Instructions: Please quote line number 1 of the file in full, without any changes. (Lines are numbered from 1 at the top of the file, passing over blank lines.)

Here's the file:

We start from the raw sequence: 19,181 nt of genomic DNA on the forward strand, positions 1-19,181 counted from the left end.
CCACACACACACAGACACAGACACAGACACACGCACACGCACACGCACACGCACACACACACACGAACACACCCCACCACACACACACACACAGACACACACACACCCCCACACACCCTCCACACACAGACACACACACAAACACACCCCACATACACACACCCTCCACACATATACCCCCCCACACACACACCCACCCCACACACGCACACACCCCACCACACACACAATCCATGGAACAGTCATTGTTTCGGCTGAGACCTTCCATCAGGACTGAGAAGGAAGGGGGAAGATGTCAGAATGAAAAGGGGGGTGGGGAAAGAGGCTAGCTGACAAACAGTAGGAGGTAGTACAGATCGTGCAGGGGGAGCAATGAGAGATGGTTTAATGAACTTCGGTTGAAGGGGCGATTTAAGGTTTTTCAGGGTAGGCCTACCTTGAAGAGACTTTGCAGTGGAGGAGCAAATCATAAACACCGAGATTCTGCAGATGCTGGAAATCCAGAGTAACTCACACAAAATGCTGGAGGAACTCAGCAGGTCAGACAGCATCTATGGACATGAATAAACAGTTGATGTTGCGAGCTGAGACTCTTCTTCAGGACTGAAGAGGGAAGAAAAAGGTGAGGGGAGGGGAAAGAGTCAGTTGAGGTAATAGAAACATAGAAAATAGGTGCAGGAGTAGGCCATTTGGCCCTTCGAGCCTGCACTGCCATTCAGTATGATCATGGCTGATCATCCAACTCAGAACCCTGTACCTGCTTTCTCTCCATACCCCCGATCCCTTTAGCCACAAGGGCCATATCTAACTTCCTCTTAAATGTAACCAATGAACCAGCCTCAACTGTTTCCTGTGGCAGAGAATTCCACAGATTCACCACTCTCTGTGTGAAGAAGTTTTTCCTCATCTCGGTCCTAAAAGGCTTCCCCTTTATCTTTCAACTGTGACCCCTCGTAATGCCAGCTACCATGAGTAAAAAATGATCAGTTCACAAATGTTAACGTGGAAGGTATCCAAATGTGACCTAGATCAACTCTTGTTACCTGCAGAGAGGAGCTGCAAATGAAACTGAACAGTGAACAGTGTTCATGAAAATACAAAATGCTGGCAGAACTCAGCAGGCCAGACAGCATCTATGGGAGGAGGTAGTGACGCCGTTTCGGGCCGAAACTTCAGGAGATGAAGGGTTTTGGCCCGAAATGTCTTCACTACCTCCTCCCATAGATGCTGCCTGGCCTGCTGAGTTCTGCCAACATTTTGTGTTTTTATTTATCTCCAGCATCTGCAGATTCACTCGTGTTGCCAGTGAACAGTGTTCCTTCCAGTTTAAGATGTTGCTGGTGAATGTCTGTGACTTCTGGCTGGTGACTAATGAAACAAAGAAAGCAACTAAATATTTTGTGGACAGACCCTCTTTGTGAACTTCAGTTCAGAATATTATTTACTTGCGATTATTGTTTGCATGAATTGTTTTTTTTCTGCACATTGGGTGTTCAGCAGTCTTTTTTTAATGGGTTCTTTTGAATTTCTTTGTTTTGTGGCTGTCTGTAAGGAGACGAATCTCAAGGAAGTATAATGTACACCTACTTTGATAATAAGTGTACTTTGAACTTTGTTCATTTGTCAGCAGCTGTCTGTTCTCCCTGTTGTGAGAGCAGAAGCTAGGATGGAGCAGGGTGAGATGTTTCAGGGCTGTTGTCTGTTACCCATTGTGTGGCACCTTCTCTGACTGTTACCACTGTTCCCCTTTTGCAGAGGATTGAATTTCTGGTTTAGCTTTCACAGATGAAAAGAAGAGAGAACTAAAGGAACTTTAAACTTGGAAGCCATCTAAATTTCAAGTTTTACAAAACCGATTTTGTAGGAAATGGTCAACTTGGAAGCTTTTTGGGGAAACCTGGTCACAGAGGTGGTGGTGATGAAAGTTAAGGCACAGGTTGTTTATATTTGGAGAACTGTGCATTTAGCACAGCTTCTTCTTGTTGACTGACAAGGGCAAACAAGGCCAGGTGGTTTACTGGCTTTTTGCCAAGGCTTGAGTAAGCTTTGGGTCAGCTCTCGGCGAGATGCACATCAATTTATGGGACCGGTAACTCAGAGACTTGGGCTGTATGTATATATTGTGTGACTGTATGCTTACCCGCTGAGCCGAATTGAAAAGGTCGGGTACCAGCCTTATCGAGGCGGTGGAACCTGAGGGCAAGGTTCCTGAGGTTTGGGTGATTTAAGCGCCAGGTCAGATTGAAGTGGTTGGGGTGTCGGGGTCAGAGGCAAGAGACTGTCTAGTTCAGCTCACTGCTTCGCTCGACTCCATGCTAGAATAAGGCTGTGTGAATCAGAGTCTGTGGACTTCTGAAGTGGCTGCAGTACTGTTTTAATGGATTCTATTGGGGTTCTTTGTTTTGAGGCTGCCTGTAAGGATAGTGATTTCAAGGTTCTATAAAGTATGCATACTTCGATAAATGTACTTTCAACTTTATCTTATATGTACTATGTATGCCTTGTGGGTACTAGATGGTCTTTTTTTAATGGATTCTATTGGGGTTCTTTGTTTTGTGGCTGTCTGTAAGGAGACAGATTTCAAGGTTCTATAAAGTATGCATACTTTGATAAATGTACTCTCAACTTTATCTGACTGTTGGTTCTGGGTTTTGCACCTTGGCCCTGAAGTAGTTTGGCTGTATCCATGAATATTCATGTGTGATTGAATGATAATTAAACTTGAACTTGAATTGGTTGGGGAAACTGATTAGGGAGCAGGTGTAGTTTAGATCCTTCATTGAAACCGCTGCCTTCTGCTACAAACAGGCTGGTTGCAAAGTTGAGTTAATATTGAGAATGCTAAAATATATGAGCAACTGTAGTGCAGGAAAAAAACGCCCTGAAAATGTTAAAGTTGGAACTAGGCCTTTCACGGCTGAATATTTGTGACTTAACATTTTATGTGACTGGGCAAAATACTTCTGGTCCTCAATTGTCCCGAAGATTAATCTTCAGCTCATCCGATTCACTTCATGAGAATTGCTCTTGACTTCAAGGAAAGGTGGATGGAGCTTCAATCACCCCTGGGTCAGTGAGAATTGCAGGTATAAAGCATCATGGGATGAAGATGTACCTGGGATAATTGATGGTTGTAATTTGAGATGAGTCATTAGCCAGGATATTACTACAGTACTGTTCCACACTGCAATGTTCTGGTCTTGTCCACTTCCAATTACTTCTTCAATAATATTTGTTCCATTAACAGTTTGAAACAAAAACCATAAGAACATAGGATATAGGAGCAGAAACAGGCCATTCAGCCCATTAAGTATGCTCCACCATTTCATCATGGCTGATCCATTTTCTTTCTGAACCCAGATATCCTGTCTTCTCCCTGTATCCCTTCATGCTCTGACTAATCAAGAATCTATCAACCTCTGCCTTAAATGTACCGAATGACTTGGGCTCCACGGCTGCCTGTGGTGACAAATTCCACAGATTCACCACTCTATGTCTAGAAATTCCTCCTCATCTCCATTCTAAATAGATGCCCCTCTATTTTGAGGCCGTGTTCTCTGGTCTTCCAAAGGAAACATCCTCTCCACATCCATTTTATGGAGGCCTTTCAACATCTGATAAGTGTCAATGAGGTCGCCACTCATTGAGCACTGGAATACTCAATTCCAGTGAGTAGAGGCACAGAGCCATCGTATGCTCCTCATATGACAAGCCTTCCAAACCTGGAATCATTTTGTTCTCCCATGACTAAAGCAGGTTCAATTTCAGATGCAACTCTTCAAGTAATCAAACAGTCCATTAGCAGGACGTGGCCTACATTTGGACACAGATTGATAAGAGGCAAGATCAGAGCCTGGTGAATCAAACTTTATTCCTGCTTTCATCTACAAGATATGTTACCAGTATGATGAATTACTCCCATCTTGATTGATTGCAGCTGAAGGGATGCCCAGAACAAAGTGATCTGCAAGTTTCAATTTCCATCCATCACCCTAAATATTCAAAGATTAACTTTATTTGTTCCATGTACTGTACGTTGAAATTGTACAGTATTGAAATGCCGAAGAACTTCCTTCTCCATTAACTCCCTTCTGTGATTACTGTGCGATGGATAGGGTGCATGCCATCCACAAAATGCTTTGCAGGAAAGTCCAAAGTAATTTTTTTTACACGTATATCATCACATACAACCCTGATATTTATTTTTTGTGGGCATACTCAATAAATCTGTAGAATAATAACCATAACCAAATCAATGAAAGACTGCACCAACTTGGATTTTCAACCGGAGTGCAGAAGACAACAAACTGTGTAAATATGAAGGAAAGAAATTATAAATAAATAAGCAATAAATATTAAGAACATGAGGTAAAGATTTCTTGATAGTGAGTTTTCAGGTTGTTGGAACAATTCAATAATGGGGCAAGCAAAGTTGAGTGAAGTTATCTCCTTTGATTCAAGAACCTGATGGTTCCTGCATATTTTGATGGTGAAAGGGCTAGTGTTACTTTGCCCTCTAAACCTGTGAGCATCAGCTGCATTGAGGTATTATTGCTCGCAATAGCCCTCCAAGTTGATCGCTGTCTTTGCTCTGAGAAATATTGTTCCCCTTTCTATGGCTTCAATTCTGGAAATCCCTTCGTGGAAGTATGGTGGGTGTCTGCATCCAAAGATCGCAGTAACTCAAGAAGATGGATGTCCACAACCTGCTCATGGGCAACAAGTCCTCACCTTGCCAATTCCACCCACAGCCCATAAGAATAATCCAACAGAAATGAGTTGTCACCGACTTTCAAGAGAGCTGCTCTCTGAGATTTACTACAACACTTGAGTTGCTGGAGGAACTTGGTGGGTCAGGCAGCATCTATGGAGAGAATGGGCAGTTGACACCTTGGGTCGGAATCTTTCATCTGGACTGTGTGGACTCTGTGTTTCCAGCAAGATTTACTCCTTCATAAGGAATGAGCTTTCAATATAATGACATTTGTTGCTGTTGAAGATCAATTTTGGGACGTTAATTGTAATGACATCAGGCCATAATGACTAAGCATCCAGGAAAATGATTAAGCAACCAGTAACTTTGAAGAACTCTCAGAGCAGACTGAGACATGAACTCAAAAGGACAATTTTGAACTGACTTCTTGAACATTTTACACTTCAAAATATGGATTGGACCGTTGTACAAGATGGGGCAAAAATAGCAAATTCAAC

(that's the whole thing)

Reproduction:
We start from the raw sequence: 19,181 nt of genomic DNA on the forward strand, positions 1-19,181 counted from the left end.